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Latin runner; in the legal sense, from Latin cursitor, from the words de cursu, applied in the statute to ordinary writs.


cursitor (plural cursitors)

  1. A courier or runner.
  2. (Britain, law, obsolete) A clerk in the Court of Chancery whose business is to make out original writs.
    • 1817 December 20, House of Commons of the United Kingdom, “Second Report of the Commissioners for Examining into the Duties, Salaries and Emoluments, of the Officers, Clerks and Ministers, of the Several Courts of Justice, in England, Wales, and Berwick-upon-Tweed;—as to the Court of Chancery”, in Reports from Committees: Fever; Ireland; Courts of Justice: Session 27 January – 10 June, 1818, volume VII, [London]: [s.n.], published 6 April 1818, OCLC 84619101, page 172:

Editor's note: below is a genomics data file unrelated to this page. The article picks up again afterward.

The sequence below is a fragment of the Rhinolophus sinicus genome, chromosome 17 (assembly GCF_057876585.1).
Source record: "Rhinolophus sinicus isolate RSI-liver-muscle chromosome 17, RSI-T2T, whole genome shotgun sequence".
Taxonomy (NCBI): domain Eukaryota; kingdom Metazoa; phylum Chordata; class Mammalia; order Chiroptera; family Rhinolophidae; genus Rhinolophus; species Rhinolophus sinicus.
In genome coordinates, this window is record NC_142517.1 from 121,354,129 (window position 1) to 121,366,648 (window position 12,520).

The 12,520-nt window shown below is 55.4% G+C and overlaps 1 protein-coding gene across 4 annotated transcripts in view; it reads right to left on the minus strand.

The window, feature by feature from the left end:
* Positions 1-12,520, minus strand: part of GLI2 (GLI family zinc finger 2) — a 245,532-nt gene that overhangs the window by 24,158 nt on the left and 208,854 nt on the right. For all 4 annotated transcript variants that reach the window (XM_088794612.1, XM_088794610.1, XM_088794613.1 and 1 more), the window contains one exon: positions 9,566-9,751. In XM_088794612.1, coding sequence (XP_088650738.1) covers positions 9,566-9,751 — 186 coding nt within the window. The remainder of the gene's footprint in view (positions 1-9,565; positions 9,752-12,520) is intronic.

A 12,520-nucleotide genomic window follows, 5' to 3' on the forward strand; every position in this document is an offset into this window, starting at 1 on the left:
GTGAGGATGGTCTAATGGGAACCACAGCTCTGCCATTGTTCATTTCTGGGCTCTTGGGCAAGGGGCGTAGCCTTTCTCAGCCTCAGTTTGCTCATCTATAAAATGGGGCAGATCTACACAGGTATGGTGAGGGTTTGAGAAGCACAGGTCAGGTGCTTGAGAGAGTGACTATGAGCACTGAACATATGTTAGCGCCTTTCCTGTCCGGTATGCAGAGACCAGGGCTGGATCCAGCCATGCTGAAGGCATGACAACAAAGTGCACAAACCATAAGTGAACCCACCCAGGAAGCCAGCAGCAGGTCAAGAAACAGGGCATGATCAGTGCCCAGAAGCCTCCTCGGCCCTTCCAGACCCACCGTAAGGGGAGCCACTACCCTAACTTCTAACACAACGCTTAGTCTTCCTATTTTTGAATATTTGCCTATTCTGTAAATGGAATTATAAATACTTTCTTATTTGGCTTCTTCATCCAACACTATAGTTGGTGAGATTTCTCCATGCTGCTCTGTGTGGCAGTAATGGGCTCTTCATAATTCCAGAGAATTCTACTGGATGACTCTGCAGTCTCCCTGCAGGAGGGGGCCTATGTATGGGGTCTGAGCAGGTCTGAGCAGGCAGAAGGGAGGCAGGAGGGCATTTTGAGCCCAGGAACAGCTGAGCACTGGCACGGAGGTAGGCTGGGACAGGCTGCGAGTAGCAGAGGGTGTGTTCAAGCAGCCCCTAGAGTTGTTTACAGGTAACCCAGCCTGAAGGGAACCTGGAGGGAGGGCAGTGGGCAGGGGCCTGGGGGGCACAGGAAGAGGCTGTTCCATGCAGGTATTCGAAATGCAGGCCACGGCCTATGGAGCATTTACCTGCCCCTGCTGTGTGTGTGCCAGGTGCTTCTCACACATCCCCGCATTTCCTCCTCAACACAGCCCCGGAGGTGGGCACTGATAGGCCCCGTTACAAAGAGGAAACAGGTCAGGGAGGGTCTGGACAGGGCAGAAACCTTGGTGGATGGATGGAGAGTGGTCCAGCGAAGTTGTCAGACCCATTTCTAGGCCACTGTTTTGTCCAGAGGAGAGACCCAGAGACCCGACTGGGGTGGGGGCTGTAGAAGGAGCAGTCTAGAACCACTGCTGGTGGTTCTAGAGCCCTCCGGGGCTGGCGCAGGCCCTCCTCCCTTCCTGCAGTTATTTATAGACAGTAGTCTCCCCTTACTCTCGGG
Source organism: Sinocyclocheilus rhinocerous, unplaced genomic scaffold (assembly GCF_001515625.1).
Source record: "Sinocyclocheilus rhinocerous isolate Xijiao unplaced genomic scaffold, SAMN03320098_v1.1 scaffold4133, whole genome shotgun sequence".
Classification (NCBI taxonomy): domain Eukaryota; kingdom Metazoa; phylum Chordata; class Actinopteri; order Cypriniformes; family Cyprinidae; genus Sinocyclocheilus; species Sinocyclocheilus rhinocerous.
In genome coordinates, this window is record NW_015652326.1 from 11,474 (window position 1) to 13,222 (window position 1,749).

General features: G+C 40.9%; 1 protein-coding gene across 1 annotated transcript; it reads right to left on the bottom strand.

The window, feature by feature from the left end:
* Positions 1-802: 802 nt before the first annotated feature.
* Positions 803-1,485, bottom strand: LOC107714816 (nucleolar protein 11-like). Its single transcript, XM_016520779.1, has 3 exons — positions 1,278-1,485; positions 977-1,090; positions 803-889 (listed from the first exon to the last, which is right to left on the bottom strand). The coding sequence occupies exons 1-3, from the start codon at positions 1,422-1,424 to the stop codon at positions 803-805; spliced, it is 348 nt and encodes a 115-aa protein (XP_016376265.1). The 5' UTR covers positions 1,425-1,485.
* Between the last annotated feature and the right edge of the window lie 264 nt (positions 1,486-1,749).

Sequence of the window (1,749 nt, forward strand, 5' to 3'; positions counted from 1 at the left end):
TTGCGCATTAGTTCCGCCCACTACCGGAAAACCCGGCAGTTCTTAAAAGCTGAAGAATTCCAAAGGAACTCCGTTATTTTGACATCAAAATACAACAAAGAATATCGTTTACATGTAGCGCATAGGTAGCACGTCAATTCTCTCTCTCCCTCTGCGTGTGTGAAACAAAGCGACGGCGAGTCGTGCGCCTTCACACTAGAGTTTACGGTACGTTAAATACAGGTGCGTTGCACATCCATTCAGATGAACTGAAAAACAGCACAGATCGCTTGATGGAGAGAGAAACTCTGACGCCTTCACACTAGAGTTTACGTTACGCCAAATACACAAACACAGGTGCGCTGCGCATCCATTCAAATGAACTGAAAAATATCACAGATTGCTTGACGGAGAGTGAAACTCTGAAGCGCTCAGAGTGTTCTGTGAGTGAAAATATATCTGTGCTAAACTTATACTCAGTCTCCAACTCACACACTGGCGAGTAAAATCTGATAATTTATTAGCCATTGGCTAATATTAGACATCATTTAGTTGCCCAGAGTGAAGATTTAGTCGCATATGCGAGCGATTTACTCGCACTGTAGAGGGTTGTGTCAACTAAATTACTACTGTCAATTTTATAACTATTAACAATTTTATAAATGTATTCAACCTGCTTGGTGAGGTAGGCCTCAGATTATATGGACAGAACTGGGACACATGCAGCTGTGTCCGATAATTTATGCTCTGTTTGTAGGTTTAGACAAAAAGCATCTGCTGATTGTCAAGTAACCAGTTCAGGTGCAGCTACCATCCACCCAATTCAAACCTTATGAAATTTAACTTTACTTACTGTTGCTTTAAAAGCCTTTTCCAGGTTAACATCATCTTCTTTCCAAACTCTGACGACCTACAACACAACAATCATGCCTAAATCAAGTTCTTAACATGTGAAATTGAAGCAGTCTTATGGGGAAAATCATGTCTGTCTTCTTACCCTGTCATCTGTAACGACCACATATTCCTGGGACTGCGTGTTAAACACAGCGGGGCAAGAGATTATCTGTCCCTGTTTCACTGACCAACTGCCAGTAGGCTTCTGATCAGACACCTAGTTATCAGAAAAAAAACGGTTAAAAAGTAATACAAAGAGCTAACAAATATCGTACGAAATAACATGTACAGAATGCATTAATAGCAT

When actions are brought in the Courts of King's Bench or Common Pleas, founded upon original writs issuing out of the Courts of Chancery (which writs, as stated in the Report of the 9th of April 1816, it is the duty of the Cursitors to make out) it has been the practice in certain cases for the Filacers of the Courts of King's Bench and Common Pleas respectively, to receive from the Suitors the King's fines (if any) and also the fees payable to the Cursitors in respect of such original writs, and afterwards to account to the Cursitors for the fines and fees so received.